Consider yourself fortunate to live in Ohio. While other states may bray about their quality of government, how they go about the serious work of the people with dour efficiency, they overlook a central component: entertainment value.
Not in Ohio. Here, elected officials understand that, after a hard day's work, Mr. and Mrs. Greater Cleveland deserve to come home, pick up the paper, and grab a few chuckles. Whether it's an amusing little corruption scandal or the lighthearted misplacement of several million dollars, our government can always be counted on to deliver the best in tax-subsidized humor. Call it the Jerry Lewis Theory of Public Policy.
As we ring in the new year, we look back on our favorite moments from 2000. Enjoy. After all, you paid for it.
10. Obsession is a terrible thing to waste: State officials spent the last two years courageously addressing Ohio's most pressing issue -- naked ladies dancing in bars. Unfortunately, the Attorney General's Office is the L.A. Clippers of constitutional law. The state once again got its ass kicked when a federal court struck down the latest round of anti-flesh-exposure rules.
Under a "loser pays" statute, two nightclubs submitted $33,000 in legal fees for reimbursement. The state had a month to contest them, and judges, with the understanding that most lawyers are money-grubbing scumbags, usually whittle them down.
Though the state was obsessed with stopping women named Candy with five kids and two cesareans from dancing naked in public, it wasn't so obsessed with guarding the people's loot. The Attorney General's Office blew off the deadline. Defense lawyers were last seen buying leopardskin sweater vests at Saks.
9. A Palm Beach of our own: Voters were turned away from the polls during the March Republican primary, after Cuyahoga County failed to order enough ballots. However, election officials claimed they weren't trying to screw the GOP. They simply didn't want people operating heavy machinery, such as voting equipment, under the influence of a 13th-century philosophy.
8. The check's in the mail: Some 5,000 single moms went without child support payments this summer after the Cuyahoga Enforcement Support Agency switched to a new computer system. Though the agency spent years preparing for the transition, thousands of moms received late checks -- or none at all. The problem was discovered only months after $6.5 million in various county payments disappeared in the mail. Officials quickly dumped the new computers and returned to using the abacus.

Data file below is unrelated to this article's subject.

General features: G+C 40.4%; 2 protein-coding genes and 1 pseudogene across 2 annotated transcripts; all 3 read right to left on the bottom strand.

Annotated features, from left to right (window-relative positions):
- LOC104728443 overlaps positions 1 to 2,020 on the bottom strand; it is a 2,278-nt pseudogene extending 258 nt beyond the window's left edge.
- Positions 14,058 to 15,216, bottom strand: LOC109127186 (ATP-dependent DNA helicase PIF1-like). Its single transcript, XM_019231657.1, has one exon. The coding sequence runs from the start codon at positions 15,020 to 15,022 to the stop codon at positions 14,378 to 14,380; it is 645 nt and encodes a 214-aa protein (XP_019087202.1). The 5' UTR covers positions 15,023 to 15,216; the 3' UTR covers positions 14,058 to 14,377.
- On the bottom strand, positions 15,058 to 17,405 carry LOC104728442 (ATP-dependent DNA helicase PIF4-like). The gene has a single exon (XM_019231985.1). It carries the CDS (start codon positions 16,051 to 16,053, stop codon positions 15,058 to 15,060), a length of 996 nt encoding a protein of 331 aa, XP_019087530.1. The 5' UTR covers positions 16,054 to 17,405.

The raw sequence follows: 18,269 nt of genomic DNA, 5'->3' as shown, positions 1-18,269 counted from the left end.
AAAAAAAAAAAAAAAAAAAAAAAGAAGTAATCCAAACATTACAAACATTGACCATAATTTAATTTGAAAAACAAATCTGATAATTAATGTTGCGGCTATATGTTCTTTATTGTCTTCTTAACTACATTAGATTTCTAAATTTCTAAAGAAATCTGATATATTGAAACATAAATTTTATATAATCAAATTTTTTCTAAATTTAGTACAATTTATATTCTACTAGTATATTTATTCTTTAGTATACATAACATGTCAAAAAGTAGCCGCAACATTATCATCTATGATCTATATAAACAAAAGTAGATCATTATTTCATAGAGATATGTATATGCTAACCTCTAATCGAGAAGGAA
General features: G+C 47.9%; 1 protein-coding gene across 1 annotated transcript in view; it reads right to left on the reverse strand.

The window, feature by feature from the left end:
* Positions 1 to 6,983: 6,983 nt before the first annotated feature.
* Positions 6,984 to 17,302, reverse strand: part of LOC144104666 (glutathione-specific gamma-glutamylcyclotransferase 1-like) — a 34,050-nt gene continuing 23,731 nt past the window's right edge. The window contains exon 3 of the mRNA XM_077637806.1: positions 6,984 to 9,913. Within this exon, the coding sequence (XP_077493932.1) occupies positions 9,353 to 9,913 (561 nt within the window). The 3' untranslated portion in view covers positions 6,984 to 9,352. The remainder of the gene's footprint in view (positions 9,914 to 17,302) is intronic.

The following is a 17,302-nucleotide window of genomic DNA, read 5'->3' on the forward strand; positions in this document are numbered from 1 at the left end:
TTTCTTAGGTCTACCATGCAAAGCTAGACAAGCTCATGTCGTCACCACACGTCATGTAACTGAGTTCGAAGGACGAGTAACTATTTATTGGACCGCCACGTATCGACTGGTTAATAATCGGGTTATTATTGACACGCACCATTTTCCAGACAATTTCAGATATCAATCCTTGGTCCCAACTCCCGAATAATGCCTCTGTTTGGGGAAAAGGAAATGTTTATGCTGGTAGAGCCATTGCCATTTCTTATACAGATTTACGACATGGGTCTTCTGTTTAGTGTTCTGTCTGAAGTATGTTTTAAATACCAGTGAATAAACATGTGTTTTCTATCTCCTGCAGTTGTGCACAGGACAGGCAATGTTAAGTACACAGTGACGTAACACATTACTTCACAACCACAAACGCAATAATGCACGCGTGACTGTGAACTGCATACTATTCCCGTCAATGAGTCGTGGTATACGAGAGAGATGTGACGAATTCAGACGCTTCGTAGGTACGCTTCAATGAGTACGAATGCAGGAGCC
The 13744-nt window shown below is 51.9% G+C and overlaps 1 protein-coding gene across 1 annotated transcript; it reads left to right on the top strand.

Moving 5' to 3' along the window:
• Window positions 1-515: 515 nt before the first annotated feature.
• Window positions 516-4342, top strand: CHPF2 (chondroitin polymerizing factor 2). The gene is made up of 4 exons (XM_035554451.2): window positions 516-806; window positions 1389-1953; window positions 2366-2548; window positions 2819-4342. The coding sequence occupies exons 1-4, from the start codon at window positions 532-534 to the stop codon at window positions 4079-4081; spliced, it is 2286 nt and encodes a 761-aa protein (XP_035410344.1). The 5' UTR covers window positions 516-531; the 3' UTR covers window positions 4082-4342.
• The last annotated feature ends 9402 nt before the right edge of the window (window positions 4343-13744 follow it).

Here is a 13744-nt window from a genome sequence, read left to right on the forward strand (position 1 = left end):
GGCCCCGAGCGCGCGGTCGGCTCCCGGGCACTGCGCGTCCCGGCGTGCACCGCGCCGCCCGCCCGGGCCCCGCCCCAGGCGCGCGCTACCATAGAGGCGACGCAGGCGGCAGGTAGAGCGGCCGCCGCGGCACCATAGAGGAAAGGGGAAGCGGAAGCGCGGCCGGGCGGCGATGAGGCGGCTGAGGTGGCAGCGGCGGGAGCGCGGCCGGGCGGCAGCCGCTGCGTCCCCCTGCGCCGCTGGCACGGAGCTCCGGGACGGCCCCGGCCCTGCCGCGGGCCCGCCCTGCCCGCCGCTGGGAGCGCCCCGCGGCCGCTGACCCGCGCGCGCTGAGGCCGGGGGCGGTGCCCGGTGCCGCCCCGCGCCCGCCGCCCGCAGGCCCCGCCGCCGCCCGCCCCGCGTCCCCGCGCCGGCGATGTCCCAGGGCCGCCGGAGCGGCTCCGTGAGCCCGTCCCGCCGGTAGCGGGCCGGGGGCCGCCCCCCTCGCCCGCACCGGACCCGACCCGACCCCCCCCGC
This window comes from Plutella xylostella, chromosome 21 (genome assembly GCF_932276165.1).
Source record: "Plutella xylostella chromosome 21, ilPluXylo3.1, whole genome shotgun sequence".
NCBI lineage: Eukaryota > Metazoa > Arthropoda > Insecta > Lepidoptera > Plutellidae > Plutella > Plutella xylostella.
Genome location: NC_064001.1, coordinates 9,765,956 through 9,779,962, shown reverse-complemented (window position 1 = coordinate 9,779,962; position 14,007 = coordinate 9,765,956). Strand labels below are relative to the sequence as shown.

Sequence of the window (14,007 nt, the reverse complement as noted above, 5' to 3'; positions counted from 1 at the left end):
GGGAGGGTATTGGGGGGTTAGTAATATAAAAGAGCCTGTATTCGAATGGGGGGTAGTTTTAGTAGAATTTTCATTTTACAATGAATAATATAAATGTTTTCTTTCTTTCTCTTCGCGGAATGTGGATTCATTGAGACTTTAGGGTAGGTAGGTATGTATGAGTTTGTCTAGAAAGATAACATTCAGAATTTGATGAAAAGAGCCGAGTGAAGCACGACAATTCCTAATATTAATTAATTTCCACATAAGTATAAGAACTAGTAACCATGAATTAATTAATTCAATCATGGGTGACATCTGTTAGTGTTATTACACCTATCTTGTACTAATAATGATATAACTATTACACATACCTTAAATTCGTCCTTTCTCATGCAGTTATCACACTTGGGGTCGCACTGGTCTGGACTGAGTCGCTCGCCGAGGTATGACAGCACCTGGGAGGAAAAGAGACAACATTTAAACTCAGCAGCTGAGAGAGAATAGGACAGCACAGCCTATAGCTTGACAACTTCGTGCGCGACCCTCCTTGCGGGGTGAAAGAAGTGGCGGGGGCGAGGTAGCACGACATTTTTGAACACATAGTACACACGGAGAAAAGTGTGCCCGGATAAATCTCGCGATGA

7. Save the children: Juvenile Judge Robert Ferreri gave custody of five-year-old Brielle Dominique to her father in August. What Ferreri didn't know was that her dad, Grambling Dominique, had been ordered by another court to stay away from the girl and her mother, and was also wanted on outstanding warrants. The problem, it seems, is that juvenile judges don't routinely check parents' criminal histories during custody cases. Nor, apparently, do they search for orders from other courts.
But judicial officials defended their actions, noting that resulting errors often make for wacky situational comedy, just like on Suddenly Susan, and thus spice up an otherwise dull court calendar.
Since Ferreri handed over the child, the frightened girl and her pop have disappeared.
6. The benefits of crime: Cleveland is forced to provide early release to dozens of bad guys each month due to overcrowding at the city workhouse. That's because the city has left a 40-bed wing vacant for five years.
When this was discovered in March, Council members criticized Mike White for yet another oversight. But a mayoral spokesman said early release is actually a visionary program designed to stimulate tourism. By allowing more criminals to roam the streets, visitors have a greater probability of getting mugged and thus receiving a big-city vacation experience. Said the aide: "We don't want some elderly couple from Fort Wayne to not get mugged and think they drove to Canada by mistake."